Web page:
Firstly, is there a specific forum for LOHAN ideas?
Secondly, instead of releasing LOHAN at a pre-deteremined altitude, why not rig up a device to launch LOHAN as soon as the baloon bursts? That way you would get maximum altitude...
How about after burst? Can the parachute be made big enough that the loss in altitude will be less than having to chop the lifting stage short? If it drops 500 feet before the rocket fires, you're still in the money compared with just saying "okay, 60,000 feet" or whatever. Plus you still get to launch if there's a balloon failure before any kind of preset altitude.
Some possible ideas re LOHAN project
First off, I apologize (sorry, apologise—I’m American) if this forum is the wrong place to post these ideas—I’ve tried emailing Mr. Haines directly a couple of times but with no response.
1.) Aircraft configuration:
I realize that by now the Southampton people have probably finalised aircraft design, but I might call your attention to the family of low aspect ratio lifting bodies commonly called Facetmobiles. (As it happens, I was the test pilot for the first human-carrying version, which—among other things—was flown from southern California to the famous Oshkosh, Wisconsin, airshow and back under its own power). See www.facetmobile.com. Note that small-scale unpowered Facetmobiles are regularly dropped from LOHANesque altitudes with scientific instrument payloads and return autonomously to their launch sites; those dropped above 100,000 feet probably exceed M1 during the initial descent.
Facetmobiles offer glide ratios on the order of 6:1, very low structural weight, simple construction (flat surfaces only), and relatively immense internal volume for payload.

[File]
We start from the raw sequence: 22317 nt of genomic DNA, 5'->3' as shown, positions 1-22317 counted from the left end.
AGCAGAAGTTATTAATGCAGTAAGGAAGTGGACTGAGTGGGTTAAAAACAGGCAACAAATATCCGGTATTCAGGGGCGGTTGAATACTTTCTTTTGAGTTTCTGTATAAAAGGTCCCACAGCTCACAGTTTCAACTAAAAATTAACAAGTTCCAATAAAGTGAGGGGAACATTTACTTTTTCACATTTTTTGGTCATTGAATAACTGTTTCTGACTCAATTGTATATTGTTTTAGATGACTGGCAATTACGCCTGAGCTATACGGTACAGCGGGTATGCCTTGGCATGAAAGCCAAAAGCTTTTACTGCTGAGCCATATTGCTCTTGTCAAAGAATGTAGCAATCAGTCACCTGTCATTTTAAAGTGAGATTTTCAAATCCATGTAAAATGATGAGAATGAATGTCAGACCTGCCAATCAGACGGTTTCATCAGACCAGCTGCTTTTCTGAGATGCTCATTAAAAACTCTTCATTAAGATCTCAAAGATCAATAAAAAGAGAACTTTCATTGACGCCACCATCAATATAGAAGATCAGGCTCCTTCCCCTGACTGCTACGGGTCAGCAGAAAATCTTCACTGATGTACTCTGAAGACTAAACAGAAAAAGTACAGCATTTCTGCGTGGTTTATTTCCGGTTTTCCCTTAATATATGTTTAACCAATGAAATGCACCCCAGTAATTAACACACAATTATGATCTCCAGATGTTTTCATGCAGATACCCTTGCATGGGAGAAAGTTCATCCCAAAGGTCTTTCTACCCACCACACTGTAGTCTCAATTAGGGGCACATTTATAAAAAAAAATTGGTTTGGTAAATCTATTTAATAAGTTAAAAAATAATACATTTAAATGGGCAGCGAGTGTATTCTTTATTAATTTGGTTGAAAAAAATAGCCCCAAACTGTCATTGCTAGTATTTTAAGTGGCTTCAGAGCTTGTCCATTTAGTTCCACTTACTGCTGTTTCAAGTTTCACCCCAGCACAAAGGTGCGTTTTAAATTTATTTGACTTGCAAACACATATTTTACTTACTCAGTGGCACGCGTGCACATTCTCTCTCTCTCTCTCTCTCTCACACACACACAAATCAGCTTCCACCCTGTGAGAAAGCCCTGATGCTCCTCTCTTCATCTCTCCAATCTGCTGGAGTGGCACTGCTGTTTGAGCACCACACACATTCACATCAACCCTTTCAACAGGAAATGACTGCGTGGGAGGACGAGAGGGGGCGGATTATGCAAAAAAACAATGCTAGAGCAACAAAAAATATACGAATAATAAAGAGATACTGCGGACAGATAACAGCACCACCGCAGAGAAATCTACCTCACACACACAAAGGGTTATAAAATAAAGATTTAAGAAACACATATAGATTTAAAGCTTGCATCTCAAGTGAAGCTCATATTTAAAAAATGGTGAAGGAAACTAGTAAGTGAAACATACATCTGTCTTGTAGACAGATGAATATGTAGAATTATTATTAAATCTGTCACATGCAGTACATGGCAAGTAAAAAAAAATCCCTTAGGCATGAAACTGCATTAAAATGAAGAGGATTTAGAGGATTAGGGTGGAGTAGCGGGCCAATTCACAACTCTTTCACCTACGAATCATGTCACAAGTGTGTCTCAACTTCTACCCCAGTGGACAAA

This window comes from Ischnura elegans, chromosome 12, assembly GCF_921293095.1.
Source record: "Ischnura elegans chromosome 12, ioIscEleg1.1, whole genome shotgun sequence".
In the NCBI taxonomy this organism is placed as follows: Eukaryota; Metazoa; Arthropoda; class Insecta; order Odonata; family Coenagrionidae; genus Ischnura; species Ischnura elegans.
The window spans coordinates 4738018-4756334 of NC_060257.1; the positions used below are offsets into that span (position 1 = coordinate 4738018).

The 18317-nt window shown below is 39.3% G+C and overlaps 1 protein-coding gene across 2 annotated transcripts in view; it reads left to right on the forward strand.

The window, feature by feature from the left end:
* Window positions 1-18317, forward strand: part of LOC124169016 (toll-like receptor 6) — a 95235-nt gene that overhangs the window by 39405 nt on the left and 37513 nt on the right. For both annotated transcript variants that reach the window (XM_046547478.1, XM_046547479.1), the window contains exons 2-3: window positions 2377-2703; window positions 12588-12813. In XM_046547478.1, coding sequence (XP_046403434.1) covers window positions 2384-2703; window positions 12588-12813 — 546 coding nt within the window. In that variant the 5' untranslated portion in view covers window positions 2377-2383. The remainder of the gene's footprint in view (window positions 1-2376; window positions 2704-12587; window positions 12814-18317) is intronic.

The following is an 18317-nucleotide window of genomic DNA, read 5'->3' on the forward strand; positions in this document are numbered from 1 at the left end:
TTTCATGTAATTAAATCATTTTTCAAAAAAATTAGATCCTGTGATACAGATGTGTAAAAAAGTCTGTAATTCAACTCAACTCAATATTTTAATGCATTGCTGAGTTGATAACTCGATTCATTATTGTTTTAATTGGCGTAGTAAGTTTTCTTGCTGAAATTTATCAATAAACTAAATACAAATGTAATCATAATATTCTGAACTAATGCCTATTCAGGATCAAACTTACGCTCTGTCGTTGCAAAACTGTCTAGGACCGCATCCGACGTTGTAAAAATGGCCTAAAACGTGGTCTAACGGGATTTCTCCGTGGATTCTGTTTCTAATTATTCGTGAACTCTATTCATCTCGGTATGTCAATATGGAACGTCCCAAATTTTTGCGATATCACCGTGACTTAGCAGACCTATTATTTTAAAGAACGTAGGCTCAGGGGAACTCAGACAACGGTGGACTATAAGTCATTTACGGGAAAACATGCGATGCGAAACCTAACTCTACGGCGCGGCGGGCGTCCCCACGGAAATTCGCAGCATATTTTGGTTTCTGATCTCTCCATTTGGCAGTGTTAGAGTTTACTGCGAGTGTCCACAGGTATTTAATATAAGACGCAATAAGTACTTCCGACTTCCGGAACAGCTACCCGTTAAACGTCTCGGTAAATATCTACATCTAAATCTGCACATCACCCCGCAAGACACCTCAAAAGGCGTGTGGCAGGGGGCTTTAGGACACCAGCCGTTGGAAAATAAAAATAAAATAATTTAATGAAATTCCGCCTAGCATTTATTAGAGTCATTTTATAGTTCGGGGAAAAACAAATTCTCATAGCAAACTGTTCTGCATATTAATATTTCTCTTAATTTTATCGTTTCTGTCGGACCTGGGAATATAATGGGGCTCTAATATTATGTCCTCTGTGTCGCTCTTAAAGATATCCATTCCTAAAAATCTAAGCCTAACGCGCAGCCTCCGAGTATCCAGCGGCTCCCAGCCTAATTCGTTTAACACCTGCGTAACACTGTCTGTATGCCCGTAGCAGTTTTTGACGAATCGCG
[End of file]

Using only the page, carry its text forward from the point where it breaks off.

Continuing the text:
Due to its design, a Facetmobile will automatically assume a controllable flight attitude (technical term: carefree re-entry) even if the initial encounter with sensible atmosphere is in an unfavorable attitude (technical term: arsy-versy or, in the USA, ack-basswards).
2.) Launch stabilization:
How about a small but relatively massive (say 50 gm) gyro wheel and brushless electric motor (micro model plane motor) rigidly mounted inside the spacecraft (axis of rotation parallel to spacecraft longitudinal axis). This could be spun up immediately prior to launch (from an inclined rail) by a battery that remains on the launch truss; it would continue spinning long enough to stabilise during powered flight. This would provide rigidity in pitch and yaw until adequate q is attained. As for roll, so long as the thrust vector is properly oriented through the C/G of the vehicle, who cares? (see “carefree re-entry” above).
I call your attention to the Ruby autopilot (www.uthere.com). Weighs about 60 gm, includes its own GPS, plugs into regular RC model servos, costs $345. I’m sure there are many others—I suggest checking websites for the burgeoning FPV (first person video) segment of RC modeling. Note that for the present there are stupid security restrictions that prevent the Ruby from working outside the USA (which means putative terrorists could still use one to control some engine of destruction aimed at domestic targets but not foreign ones…go figure).